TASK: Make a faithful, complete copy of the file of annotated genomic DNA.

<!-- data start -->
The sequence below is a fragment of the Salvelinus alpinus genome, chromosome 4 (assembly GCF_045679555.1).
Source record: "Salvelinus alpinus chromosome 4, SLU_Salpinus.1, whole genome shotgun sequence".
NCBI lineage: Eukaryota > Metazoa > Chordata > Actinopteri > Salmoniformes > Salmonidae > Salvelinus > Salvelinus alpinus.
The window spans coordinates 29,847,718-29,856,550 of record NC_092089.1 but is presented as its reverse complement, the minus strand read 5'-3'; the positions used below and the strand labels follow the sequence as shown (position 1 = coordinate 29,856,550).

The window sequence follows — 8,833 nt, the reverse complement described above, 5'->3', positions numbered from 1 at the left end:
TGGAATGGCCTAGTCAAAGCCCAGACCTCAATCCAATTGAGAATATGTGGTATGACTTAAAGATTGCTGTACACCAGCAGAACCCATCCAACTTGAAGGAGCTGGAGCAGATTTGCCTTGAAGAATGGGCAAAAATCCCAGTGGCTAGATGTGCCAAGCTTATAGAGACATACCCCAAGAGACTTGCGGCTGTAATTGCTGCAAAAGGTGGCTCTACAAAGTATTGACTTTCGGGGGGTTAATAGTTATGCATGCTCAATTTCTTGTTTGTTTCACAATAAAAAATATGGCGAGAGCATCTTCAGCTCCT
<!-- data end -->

The sequence below is a fragment of the Salvelinus alpinus genome, chromosome 4 (assembly GCF_045679555.1).
Source record: "Salvelinus alpinus chromosome 4, SLU_Salpinus.1, whole genome shotgun sequence".
NCBI lineage: Eukaryota > Metazoa > Chordata > Actinopteri > Salmoniformes > Salmonidae > Salvelinus > Salvelinus alpinus.
The window spans coordinates 29,847,718-29,856,550 of record NC_092089.1 but is presented as its reverse complement, the minus strand read 5'-3'; the positions used below and the strand labels follow the sequence as shown (position 1 = coordinate 29,856,550).

The window sequence follows — 8,833 nt, the reverse complement described above, 5'->3', positions numbered from 1 at the left end:
TGGAATGGCCTAGTCAAAGCCCAGACCTCAATCCAATTGAGAATATGTGGTATGACTTAAAGATTGCTGTACACCAGCAGAACCCATCCAACTTGAAGGAGCTGGAGCAGATTTGCCTTGAAGAATGGGCAAAAATCCCAGTGGCTAGATGTGCCAAGCTTATAGAGACATACCCCAAGAGACTTGCGGCTGTAATTGCTGCAAAAGGTGGCTCTACAAAGTATTGACTTTCGGGGGGTTAATAGTTATGCATGCTCAATTTCTTGTTTGTTTCACAATAAAAAATATGGCGAGAGCATCTTCAGCTCCT